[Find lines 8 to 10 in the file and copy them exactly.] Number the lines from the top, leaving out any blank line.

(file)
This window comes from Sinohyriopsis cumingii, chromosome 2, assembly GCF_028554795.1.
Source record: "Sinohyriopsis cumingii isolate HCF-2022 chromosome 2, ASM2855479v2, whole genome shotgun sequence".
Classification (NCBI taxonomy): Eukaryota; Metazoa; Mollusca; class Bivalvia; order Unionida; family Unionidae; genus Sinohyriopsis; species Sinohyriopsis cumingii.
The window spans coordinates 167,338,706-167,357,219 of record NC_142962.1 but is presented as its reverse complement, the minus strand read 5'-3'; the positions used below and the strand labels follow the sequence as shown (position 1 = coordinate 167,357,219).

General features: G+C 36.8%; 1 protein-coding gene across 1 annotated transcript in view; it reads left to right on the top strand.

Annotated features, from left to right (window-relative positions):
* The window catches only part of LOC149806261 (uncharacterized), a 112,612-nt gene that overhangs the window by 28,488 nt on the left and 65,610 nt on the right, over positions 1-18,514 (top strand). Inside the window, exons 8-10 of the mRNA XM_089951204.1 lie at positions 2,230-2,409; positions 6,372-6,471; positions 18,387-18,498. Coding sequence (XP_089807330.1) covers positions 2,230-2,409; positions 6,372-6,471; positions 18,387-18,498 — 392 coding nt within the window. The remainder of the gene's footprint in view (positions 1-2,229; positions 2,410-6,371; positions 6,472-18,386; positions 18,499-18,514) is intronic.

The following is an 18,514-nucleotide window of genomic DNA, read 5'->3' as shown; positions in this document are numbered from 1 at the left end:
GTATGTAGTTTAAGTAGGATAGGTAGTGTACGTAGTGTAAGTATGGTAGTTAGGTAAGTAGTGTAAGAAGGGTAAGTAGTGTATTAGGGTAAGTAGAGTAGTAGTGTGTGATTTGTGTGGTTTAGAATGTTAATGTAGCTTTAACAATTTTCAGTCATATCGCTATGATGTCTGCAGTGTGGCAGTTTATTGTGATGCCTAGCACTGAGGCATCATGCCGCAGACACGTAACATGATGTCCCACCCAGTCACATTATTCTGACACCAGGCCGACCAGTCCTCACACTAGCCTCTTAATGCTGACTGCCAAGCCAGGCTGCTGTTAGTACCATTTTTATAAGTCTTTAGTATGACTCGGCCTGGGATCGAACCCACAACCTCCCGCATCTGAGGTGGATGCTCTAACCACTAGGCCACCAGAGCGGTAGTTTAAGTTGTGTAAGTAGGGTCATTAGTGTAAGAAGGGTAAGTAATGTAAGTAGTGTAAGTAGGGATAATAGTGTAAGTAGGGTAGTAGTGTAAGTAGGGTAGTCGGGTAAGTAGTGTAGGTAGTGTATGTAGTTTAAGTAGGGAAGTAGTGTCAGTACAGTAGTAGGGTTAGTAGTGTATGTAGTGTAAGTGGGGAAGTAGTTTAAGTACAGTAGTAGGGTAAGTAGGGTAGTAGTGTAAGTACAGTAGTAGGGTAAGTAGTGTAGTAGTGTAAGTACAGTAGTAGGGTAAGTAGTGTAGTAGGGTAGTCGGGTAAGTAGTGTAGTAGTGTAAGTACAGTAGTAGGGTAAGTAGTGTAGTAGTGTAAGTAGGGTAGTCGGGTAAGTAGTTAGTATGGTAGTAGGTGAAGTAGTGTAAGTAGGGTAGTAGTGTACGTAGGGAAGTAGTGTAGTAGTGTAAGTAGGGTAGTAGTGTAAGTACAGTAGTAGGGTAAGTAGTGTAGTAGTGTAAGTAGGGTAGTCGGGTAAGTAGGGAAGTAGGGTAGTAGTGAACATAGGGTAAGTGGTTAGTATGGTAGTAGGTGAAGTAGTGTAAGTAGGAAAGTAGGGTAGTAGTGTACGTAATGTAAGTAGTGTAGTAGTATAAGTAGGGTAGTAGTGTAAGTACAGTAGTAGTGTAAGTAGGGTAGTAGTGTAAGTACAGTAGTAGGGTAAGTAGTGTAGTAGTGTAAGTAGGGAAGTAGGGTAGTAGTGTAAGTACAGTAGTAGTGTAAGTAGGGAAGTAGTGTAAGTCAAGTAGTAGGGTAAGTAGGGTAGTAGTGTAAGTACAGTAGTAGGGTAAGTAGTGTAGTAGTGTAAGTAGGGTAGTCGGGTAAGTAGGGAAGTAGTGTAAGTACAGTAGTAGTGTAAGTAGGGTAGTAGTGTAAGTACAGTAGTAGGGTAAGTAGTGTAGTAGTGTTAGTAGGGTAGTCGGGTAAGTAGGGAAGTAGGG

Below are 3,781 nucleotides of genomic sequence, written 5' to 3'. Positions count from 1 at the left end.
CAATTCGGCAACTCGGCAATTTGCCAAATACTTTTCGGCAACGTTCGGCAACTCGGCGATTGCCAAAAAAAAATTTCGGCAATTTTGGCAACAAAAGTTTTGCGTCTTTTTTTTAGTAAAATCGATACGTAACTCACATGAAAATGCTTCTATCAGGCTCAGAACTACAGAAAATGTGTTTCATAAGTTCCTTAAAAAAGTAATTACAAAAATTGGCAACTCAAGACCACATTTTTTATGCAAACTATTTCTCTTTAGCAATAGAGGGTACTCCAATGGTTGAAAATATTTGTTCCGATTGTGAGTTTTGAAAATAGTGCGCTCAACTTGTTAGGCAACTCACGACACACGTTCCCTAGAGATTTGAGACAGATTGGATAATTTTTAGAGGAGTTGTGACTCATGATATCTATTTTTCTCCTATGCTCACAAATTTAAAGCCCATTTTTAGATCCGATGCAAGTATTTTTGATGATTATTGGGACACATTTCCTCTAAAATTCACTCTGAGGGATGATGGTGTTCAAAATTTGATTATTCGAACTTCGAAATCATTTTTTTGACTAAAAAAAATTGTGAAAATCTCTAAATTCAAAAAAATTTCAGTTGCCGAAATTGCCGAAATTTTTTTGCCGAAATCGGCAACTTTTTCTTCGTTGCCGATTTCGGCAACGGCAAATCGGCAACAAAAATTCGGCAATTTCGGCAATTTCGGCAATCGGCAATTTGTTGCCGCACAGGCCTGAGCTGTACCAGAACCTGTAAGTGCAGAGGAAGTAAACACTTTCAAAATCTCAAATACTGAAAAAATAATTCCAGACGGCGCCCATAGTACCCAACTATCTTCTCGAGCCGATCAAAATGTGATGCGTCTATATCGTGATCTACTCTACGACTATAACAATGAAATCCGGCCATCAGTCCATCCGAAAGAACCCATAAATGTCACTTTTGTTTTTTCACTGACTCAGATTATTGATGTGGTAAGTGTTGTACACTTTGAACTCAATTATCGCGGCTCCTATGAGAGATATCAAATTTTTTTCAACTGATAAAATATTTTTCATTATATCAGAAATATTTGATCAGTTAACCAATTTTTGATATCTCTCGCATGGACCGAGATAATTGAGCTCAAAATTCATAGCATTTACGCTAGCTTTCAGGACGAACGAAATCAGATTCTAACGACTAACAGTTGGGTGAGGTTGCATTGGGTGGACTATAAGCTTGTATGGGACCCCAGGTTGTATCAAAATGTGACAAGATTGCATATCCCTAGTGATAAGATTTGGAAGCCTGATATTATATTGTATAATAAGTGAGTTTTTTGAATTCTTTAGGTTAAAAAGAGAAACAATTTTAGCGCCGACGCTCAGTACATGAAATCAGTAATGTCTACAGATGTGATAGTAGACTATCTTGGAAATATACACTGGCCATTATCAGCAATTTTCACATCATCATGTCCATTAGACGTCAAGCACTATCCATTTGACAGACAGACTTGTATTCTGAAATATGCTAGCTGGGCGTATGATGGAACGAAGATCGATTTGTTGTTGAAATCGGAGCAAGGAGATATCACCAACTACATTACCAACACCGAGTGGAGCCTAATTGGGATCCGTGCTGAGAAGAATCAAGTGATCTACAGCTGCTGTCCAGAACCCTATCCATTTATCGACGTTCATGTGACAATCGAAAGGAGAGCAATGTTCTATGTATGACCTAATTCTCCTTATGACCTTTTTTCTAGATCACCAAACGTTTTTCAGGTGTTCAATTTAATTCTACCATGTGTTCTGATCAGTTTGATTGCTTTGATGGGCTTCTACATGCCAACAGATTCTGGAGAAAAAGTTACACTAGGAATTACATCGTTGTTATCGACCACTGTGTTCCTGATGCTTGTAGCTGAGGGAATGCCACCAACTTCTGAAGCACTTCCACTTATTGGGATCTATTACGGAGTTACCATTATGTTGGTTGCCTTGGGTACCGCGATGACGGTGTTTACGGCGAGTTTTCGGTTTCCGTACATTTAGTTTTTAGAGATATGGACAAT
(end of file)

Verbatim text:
The following is an 18,514-nucleotide window of genomic DNA, read 5'->3' as shown; positions in this document are numbered from 1 at the left end:
GTATGTAGTTTAAGTAGGATAGGTAGTGTACGTAGTGTAAGTATGGTAGTTAGGTAAGTAGTGTAAGAAGGGTAAGTAGTGTATTAGGGTAAGTAGAGTAGTAGTGTGTGATTTGTGTGGTTTAGAATGTTAATGTAGCTTTAACAATTTTCAGTCATATCGCTATGATGTCTGCAGTGTGGCAGTTTATTGTGATGCCTAGCACTGAGGCATCATGCCGCAGACACGTAACATGATGTCCCACCCAGTCACATTATTCTGACACCAGGCCGACCAGTCCTCACACTAGCCTCTTAATGCTGACTGCCAAGCCAGGCTGCTGTTAGTACCATTTTTATAAGTCTTTAGTATGACTCGGCCTGGGATCGAACCCACAACCTCCCGCATCTGAGGTGGATGCTCTAACCACTAGGCCACCAGAGCGGTAGTTTAAGTTGTGTAAGTAGGGTCATTAGTGTAAGAAGGGTAAGTAATGTAAGTAGTGTAAGTAGGGATAATAGTGTAAGTAGGGTAGTAGTGTAAGTAGGGTAGTCGGGTAAGTAGTGTAGGTAGTGTATGTAGTTTAAGTAGGGAAGTAGTGTCAGTACAGTAGTAGGGTTAGTAGTGTATGTAGTGTAAGTGGGGAAGTAGTTTAAGTACAGTAGTAGGGTAAGTAGGGTAGTAGTGTAAGTACAGTAGTAGGGTAAGTAGTGTAGTAGTGTAAGTACAGTAGTAGGGTAAGTAGTGTAGTAGGGTAGTCGGGTAAGTAGTGTAGTAGTGTAAGTACAGTAGTAGGGTAAGTAGTGTAGTAGTGTAAGTAGGGTAGTCGGGTAAGTAGTTAGTATGGTAGTAGGTGAAGTAGTGTAAGTAGGGTAGTAGTGTACGTAGGGAAGTAGTGTAGTAGTGTAAGTAGGGTAGTAGTGTAAGTACAGTAGTAGGGTAAGTAGTGTAGTAGTGTAAGTAGGGTAGTCGGGTAAGTAGGGAAGTAGGGTAGTAGTGAACATAGGGTAAGTGGTTAGTATGGTAGTAGGTGAAGTAGTGTAAGTAGGAAAGTAGGGTAGTAGTGTACGTAATGTAAGTAGTGTAGTAGTATAAGTAGGGTAGTAGTGTAAGTACAGTAGTAGTGTAAGTAGGGTAGTAGTGTAAGTACAGTAGTAGGGTAAGTAGTGTAGTAGTGTAAGTAGGGAAGTAGGGTAGTAGTGTAAGTACAGTAGTAGTGTAAGTAGGGAAGTAGTGTAAGTCAAGTAGTAGGGTAAGTAGGGTAGTAGTGTAAGTACAGTAGTAGGGTAAGTAGTGTAGTAGTGTAAGTAGGGTAGTCGGGTAAGTAGGGAAGTAGTGTAAGTACAGTAGTAGTGTAAGTAGGGTAGTAGTGTAAGTACAGTAGTAGGGTAAGTAGTGTAGTAGTGTTAGTAGGGTAGTCGGGTAAGTAGGGAAGTAGGG

Below are 3,781 nucleotides of genomic sequence, written 5' to 3'. Positions count from 1 at the left end.